Insights / November 15th, 2016

Waste Not Want Not - Part 4

In the final of our series on the Waste Reform Bill we look at unlawful disposal and what it means for you.

EPA powers to access sites significantly expanded:

The media has been rife with stories of unlawful disposal of waste. Most recently an individual was found guilty of unlawful disposal of waste under the Environment Protection (Waste to Resources) Policy 2010 (W2R Policy) and fined $18,000 for disposing of 200 tonnes of waste soil from a swimming pool excavation in the Black Hill Conservation Park.

In order to manage what the EPA sees as an ever growing threat in this area, the Waste Reform Bill proposes to significantly broaden the EPA’s ability to identify and prosecute the unlawful disposal of waste.

Some of the changes include:

  • Vehicle owner liability: making vehicle owners liable for activities carried on in, at or from a vehicle or in connection with the use of a vehicle where the activities result in offences which includes offences relating to causing serious or material environmental harm, environmental nuisance or offences prescribed by regulations. This obviously has implications for businesses with employees doing the wrong thing. However, there will be scope for a vehicle owner to sign a statutory declaration stating that someone else was responsible for the offence, the provision of which will operate as a defence.

There is also a defence available for an owner where it can be proved that the vehicle was not in his or her possession or control through some unlawful act at the time of the offence (e.g. the vehicle was stolen). We presume that for this defence to be made out a police report in relation to the stolen vehicle would have to have been made;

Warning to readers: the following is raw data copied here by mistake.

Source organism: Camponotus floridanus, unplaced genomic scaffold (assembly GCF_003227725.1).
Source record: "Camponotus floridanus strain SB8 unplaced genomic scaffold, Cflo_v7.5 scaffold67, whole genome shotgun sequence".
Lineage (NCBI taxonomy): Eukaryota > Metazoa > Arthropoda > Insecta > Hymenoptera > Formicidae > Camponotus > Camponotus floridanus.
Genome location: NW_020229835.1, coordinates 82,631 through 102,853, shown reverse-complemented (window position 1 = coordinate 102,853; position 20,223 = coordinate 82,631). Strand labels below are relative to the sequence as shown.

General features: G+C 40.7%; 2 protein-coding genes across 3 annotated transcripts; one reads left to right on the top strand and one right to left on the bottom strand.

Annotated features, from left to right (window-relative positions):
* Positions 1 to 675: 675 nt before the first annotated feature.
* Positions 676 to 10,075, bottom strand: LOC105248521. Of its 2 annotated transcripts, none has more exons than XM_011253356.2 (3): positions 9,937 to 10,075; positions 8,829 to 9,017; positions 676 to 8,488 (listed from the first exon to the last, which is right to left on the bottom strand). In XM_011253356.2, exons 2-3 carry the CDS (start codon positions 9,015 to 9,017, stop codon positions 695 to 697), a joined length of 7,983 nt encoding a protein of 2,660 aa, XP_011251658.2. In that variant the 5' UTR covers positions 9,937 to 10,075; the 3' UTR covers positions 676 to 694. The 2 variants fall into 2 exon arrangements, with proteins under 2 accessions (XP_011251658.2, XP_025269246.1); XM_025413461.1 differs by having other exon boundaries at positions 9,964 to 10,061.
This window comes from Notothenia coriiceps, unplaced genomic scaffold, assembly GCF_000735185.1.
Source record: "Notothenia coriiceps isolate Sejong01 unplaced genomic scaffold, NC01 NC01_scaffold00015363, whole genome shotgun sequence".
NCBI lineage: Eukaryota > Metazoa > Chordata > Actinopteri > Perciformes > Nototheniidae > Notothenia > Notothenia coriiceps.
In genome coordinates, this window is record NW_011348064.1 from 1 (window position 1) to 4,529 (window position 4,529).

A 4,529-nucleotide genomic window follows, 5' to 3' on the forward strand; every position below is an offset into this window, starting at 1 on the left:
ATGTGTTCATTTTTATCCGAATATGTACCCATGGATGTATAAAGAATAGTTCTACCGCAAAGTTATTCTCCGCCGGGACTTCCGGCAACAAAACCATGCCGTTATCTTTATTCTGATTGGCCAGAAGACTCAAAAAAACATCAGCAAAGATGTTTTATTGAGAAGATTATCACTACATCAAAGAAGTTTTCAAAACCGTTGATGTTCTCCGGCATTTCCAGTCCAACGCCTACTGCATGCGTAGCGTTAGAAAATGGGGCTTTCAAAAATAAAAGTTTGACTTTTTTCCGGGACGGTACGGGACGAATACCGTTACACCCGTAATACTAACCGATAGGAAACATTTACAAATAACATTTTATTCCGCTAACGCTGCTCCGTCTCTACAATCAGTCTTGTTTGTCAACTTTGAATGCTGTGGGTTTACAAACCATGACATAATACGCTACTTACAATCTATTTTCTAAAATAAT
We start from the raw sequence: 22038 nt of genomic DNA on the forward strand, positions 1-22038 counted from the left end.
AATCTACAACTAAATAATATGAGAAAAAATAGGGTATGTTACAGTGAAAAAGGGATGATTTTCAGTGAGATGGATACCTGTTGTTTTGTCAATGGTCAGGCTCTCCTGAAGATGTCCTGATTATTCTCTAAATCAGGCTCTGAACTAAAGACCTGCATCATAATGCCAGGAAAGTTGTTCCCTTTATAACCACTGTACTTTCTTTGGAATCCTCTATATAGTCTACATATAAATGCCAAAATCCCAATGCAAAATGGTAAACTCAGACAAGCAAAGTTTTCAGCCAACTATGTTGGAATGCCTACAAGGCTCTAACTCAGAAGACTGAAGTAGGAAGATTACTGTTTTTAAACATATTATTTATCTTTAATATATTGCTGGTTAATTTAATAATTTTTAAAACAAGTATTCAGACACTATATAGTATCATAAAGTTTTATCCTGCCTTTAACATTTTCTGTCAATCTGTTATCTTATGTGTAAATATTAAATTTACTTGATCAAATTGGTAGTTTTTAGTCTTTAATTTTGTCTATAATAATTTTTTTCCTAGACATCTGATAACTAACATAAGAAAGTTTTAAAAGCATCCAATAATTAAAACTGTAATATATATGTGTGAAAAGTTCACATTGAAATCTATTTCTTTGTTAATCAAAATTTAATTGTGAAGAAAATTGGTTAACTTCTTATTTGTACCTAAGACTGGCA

• Use of surveillance equipment: providing for regulation-making powers to allow for the use of surveillance equipment for identifying and tracking the movement of waste;
  • Tracking warrants: providing authorised officers with the ability to obtain a warrant to enter premises to use tracking devices to identify and track the storage and movement of waste; and
  • EPA powers of entry: expanding the types of premises authorised officers can enter to include a site where construction (which includes, by definition, alterations or refurbishments), demolition, excavation or other earthworks (or any activity carried out in preparation for such works) are being carried out, and where those works or activities may have disturbed, uncovered or produced a prescribed waste or where the site is one at which a prescribed potentially contaminating activity has previously been undertaken.

The full scope of the increased powers of entry will not be known until the regulations have been drafted. However, the changes represent a significant expansion of powers, in effect permitting the EPA access to domestic construction sites in circumstances where its powers were previously restricted to suspected imminent contraventions or assessing known or suspected site contamination. The flow on effect for breaches is not yet known but it could result in investigations which may delay a project impacting on completion dates and the potential imposition of liquidated damages.

Cowell Clarke has significant experience in the waste field and is currently involved in making submissions in relation to the Waste Reform Bill. If you would like assistance with preparing a submission or would like one of our team to conduct an information session on the proposed changes please contact us.